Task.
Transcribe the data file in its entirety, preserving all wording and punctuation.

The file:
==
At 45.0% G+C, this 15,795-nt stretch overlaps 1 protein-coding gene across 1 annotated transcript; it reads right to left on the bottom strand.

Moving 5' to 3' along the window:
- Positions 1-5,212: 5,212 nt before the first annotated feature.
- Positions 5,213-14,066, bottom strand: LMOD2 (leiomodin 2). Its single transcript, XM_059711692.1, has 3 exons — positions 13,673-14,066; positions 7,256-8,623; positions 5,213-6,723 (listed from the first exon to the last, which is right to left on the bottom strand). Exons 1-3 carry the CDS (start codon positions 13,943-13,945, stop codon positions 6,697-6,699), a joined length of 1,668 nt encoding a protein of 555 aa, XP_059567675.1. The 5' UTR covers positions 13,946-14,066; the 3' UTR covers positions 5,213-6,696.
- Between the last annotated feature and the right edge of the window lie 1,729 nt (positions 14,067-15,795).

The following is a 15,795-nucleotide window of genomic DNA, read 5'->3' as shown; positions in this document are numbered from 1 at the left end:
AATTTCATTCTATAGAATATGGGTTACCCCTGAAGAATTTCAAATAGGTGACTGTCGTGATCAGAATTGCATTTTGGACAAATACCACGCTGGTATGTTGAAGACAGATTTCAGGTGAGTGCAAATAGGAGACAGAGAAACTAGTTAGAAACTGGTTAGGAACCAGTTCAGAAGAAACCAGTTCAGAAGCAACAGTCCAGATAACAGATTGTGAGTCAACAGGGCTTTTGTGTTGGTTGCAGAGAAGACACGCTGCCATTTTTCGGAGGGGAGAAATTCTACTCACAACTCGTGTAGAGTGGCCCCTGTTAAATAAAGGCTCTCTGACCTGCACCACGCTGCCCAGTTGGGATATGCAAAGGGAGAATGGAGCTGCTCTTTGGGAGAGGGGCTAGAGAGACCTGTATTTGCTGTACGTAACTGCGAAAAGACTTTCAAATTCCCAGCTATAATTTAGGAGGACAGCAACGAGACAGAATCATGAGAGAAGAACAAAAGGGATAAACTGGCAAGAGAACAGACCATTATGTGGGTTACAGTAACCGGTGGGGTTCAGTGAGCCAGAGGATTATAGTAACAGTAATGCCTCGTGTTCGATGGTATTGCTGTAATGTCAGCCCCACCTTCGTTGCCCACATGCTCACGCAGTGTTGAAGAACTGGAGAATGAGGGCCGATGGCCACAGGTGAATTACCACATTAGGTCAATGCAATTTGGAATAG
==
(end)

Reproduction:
At 45.0% G+C, this 15,795-nt stretch overlaps 1 protein-coding gene across 1 annotated transcript; it reads right to left on the bottom strand.

Moving 5' to 3' along the window:
- Positions 1-5,212: 5,212 nt before the first annotated feature.
- Positions 5,213-14,066, bottom strand: LMOD2 (leiomodin 2). Its single transcript, XM_059711692.1, has 3 exons — positions 13,673-14,066; positions 7,256-8,623; positions 5,213-6,723 (listed from the first exon to the last, which is right to left on the bottom strand). Exons 1-3 carry the CDS (start codon positions 13,943-13,945, stop codon positions 6,697-6,699), a joined length of 1,668 nt encoding a protein of 555 aa, XP_059567675.1. The 5' UTR covers positions 13,946-14,066; the 3' UTR covers positions 5,213-6,696.
- Between the last annotated feature and the right edge of the window lie 1,729 nt (positions 14,067-15,795).

The following is a 15,795-nucleotide window of genomic DNA, read 5'->3' as shown; positions in this document are numbered from 1 at the left end:
AATTTCATTCTATAGAATATGGGTTACCCCTGAAGAATTTCAAATAGGTGACTGTCGTGATCAGAATTGCATTTTGGACAAATACCACGCTGGTATGTTGAAGACAGATTTCAGGTGAGTGCAAATAGGAGACAGAGAAACTAGTTAGAAACTGGTTAGGAACCAGTTCAGAAGAAACCAGTTCAGAAGCAACAGTCCAGATAACAGATTGTGAGTCAACAGGGCTTTTGTGTTGGTTGCAGAGAAGACACGCTGCCATTTTTCGGAGGGGAGAAATTCTACTCACAACTCGTGTAGAGTGGCCCCTGTTAAATAAAGGCTCTCTGACCTGCACCACGCTGCCCAGTTGGGATATGCAAAGGGAGAATGGAGCTGCTCTTTGGGAGAGGGGCTAGAGAGACCTGTATTTGCTGTACGTAACTGCGAAAAGACTTTCAAATTCCCAGCTATAATTTAGGAGGACAGCAACGAGACAGAATCATGAGAGAAGAACAAAAGGGATAAACTGGCAAGAGAACAGACCATTATGTGGGTTACAGTAACCGGTGGGGTTCAGTGAGCCAGAGGATTATAGTAACAGTAATGCCTCGTGTTCGATGGTATTGCTGTAATGTCAGCCCCACCTTCGTTGCCCACATGCTCACGCAGTGTTGAAGAACTGGAGAATGAGGGCCGATGGCCACAGGTGAATTACCACATTAGGTCAATGCAATTTGGAATAG